2. Delirium is a constellation of symptoms defined as the inability to sustain attention accompanied by changes in consciousness. It can occur in various medical conditions, including an infection. Alcohol withdrawal can also result in delirium accompanied by abnormal movement (delirium tremens). Roughly a third of people with delirium can have visual hallucinations.
  3. Lewy body disease is a type of dementia defined as cognitive loss accompanied by movement symptoms resembling those of Parkinson’s disease, visual hallucinations, and a fluctuating course. In this case, insight is usually preserved and the hallucinations are complex and colorful, but generally not scary. Hallucinations can also occur in other types of dementia, including Alzheimer’s disease.
  4. Visual hallucinations can result from strokes that occur either in the visual centers of the brain located in the occipital (Latin for "back of the head") lobes or in the brainstem. The mechanism of the latter is related to a “release” phenomenon similar to the one postulated for the Charles Bonnet syndrome. Auditory hallucinations can also occur in strokes affecting auditory centers in the brain located in the temporal lobes.
  5. Migraines can be accompanied by hallucinations, such as flickering zigzag lines in their simplest forms (called aura). These can occur before a headache, or by themselves without any concomitant pain. A more sophisticated manifestation of migraine hallucinations is the Alice-in-Wonderland syndrome, so-called because it affects the perception of size. Objects, people, buildings or your own limbs can appear to shrink or enlarge, just like the effect of the beverage, cake, and mushrooms that Carroll’s heroine ingests in his nineteenth-century masterpiece.
  6. Hypnagogic (hypnos: sleep and agogos: inducing) and hypnopompic (pompe: sending away) hallucinations can occur during sleep onset or awakening, respectively. They can be visual or auditory and are usually bizarre. They can be associated with sleep disorders such as narcolepsy.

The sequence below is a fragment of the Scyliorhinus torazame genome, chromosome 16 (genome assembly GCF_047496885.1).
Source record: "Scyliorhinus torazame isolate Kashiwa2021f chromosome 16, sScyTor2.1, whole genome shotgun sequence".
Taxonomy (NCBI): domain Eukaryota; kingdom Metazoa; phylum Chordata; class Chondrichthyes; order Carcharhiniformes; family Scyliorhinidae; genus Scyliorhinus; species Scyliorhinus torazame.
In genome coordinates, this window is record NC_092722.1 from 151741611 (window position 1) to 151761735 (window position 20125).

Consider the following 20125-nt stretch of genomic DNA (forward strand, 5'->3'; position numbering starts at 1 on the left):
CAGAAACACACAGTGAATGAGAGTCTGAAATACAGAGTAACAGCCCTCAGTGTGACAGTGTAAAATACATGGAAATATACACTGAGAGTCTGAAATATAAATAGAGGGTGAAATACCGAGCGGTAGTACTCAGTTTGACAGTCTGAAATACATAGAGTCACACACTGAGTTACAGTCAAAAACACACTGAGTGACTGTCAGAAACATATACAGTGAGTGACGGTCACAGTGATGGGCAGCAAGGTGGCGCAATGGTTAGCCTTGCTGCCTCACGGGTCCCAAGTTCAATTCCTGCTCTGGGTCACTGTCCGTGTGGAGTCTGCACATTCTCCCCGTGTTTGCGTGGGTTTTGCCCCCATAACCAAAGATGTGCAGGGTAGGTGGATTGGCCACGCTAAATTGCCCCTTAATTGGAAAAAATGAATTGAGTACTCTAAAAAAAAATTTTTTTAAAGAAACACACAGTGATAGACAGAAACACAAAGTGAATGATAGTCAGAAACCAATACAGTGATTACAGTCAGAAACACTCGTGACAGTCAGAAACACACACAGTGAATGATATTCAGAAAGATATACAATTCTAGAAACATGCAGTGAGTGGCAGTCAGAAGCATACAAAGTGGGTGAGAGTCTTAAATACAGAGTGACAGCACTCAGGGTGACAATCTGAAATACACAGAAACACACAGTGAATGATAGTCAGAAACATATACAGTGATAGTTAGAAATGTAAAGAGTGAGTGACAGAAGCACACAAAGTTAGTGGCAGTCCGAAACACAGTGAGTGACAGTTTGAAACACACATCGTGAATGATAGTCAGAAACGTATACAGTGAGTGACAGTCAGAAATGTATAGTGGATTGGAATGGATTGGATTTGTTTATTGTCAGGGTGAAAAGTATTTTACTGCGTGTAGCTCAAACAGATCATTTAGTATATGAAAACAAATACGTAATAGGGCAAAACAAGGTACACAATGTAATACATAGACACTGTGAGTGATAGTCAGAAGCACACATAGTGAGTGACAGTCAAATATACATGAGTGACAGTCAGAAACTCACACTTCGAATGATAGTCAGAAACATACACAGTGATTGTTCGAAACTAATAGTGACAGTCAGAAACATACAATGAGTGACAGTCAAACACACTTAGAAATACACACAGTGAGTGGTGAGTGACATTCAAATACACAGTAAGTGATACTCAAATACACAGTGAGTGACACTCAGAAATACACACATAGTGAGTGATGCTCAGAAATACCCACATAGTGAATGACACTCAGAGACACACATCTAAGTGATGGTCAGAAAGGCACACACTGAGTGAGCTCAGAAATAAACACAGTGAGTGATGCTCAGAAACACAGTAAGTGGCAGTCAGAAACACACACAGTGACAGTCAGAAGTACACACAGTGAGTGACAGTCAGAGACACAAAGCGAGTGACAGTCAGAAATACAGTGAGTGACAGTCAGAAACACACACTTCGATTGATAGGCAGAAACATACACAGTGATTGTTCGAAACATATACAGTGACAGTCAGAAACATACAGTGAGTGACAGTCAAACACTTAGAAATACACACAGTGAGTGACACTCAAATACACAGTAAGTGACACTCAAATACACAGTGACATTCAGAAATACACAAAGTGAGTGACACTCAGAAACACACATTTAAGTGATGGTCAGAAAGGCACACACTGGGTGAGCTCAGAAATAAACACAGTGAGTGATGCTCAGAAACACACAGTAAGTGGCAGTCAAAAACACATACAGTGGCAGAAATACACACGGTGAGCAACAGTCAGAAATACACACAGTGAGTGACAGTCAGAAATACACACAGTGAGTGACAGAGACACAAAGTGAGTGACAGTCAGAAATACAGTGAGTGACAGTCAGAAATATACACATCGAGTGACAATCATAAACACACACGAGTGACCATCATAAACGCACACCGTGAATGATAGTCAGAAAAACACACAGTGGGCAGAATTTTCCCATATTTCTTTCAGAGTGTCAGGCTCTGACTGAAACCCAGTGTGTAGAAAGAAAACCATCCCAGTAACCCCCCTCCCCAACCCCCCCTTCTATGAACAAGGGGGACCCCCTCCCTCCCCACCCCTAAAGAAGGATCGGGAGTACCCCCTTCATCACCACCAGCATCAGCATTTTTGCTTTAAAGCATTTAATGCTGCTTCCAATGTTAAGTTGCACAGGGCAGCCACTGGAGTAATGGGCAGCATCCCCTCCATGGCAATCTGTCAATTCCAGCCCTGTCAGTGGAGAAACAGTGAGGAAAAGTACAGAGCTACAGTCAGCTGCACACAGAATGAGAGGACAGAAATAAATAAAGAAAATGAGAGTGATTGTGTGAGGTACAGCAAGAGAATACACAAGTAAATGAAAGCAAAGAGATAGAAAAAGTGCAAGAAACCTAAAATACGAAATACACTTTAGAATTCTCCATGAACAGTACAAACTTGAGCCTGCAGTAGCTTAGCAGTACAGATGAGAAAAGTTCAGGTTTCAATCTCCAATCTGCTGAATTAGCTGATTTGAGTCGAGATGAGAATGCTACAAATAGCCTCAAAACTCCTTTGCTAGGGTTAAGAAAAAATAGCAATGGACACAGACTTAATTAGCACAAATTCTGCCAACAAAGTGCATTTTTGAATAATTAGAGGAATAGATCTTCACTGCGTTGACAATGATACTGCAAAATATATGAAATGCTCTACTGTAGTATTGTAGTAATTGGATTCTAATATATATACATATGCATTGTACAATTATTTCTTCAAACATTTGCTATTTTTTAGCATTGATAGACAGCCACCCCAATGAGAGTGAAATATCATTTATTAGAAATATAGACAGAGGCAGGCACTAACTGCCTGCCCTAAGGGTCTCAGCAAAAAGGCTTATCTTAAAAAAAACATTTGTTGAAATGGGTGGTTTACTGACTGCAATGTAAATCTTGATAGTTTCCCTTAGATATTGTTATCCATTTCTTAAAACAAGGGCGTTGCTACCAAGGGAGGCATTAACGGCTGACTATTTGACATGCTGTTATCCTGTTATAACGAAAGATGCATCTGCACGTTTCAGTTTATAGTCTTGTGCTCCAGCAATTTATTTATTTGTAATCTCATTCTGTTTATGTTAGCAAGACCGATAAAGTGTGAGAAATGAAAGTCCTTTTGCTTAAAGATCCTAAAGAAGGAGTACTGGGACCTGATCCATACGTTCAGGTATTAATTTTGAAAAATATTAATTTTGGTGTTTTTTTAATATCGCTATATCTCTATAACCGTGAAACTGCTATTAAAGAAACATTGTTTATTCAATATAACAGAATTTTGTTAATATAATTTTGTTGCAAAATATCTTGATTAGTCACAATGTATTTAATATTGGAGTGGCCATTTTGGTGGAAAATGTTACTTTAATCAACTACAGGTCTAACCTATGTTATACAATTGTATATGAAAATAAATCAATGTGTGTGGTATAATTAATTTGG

7. Seizures can result in various hallucinations (including olfactory and gustatory) depending on their location in the brain. They are usually brief and can be followed by loss of consciousness from a more generalized seizure. When they are olfactory, they invoke an unpleasant smell, often described as burning rubber.

Adverse Effect of Drugs

Hallucinogenic drugs, including LSD (lysergic acid diethylamide) and PCP (phencyclidine), act on a chemical receptor in the brain to induce altered perceptions and sometimes frank hallucinations. In addition, many drugs that are available in the market have side effects that include hallucinations.

These drugs can affect various chemical systems in the brain, including the regulation of serotonin, dopamine or acetylcholine (all three of which are crucial chemicals for normal brain function). For example, drugs used to treat Parkinson’s disease are meant to boost the dopaminergic network, which puts one at risk for hallucinations. Interestingly, medications to treat hallucinations often act by decreasing the effect of dopamine.

Whether an image, a sound, or a voice is real or unreal, it is important to understand that all these sensations, which we take for granted as truth, are in fact fabricated by our own natural brain wiring. We only “see” because we have an entire brain network that specializes in processing light signals. The slightest change to this predetermined machinery and our entire world of “truth” would crumble. Just imagine if your brain was meant to process light as resulting in smells and vice-versa: you’ll then know paintings as perfumes and deodorants as rays of light. And that, then, would be “truth.”

8 Sources